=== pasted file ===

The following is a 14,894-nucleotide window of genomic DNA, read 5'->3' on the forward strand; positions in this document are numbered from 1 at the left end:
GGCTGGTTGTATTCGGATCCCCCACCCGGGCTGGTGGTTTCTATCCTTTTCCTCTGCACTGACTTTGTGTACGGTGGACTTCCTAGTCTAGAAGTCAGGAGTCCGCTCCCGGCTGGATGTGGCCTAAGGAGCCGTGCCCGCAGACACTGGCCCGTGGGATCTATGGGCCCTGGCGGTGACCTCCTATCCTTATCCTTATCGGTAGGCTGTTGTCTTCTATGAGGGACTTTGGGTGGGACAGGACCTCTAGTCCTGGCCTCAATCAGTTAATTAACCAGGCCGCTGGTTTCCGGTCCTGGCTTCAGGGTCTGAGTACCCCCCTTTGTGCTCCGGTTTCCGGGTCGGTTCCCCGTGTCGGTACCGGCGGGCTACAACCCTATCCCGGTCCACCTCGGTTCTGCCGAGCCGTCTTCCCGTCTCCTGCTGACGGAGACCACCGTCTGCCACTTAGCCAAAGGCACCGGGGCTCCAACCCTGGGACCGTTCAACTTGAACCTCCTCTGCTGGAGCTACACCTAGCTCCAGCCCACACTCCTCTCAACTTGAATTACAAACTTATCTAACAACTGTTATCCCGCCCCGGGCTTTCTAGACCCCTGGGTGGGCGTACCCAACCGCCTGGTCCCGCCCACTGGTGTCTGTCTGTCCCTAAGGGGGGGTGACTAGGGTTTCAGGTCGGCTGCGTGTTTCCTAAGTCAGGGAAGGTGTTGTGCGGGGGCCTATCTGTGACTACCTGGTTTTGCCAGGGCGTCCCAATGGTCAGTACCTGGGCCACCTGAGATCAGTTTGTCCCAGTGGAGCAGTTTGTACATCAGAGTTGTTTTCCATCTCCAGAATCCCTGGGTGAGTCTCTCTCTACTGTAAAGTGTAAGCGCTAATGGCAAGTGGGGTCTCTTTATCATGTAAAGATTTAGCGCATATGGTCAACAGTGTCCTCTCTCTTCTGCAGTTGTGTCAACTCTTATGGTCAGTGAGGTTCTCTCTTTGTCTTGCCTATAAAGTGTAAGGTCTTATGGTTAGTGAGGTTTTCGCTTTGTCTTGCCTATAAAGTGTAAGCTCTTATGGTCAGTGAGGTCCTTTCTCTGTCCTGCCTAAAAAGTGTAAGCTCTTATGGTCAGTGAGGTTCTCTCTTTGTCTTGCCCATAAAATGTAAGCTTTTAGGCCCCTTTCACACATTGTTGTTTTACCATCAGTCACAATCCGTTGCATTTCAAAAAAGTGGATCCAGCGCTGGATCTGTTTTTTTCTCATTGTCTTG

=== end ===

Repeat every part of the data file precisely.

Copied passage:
The following is a 14,894-nucleotide window of genomic DNA, read 5'->3' on the forward strand; positions in this document are numbered from 1 at the left end:
GGCTGGTTGTATTCGGATCCCCCACCCGGGCTGGTGGTTTCTATCCTTTTCCTCTGCACTGACTTTGTGTACGGTGGACTTCCTAGTCTAGAAGTCAGGAGTCCGCTCCCGGCTGGATGTGGCCTAAGGAGCCGTGCCCGCAGACACTGGCCCGTGGGATCTATGGGCCCTGGCGGTGACCTCCTATCCTTATCCTTATCGGTAGGCTGTTGTCTTCTATGAGGGACTTTGGGTGGGACAGGACCTCTAGTCCTGGCCTCAATCAGTTAATTAACCAGGCCGCTGGTTTCCGGTCCTGGCTTCAGGGTCTGAGTACCCCCCTTTGTGCTCCGGTTTCCGGGTCGGTTCCCCGTGTCGGTACCGGCGGGCTACAACCCTATCCCGGTCCACCTCGGTTCTGCCGAGCCGTCTTCCCGTCTCCTGCTGACGGAGACCACCGTCTGCCACTTAGCCAAAGGCACCGGGGCTCCAACCCTGGGACCGTTCAACTTGAACCTCCTCTGCTGGAGCTACACCTAGCTCCAGCCCACACTCCTCTCAACTTGAATTACAAACTTATCTAACAACTGTTATCCCGCCCCGGGCTTTCTAGACCCCTGGGTGGGCGTACCCAACCGCCTGGTCCCGCCCACTGGTGTCTGTCTGTCCCTAAGGGGGGGTGACTAGGGTTTCAGGTCGGCTGCGTGTTTCCTAAGTCAGGGAAGGTGTTGTGCGGGGGCCTATCTGTGACTACCTGGTTTTGCCAGGGCGTCCCAATGGTCAGTACCTGGGCCACCTGAGATCAGTTTGTCCCAGTGGAGCAGTTTGTACATCAGAGTTGTTTTCCATCTCCAGAATCCCTGGGTGAGTCTCTCTCTACTGTAAAGTGTAAGCGCTAATGGCAAGTGGGGTCTCTTTATCATGTAAAGATTTAGCGCATATGGTCAACAGTGTCCTCTCTCTTCTGCAGTTGTGTCAACTCTTATGGTCAGTGAGGTTCTCTCTTTGTCTTGCCTATAAAGTGTAAGGTCTTATGGTTAGTGAGGTTTTCGCTTTGTCTTGCCTATAAAGTGTAAGCTCTTATGGTCAGTGAGGTCCTTTCTCTGTCCTGCCTAAAAAGTGTAAGCTCTTATGGTCAGTGAGGTTCTCTCTTTGTCTTGCCCATAAAATGTAAGCTTTTAGGCCCCTTTCACACATTGTTGTTTTACCATCAGTCACAATCCGTTGCATTTCAAAAAAGTGGATCCAGCGCTGGATCTGTTTTTTTCTCATTGTCTTG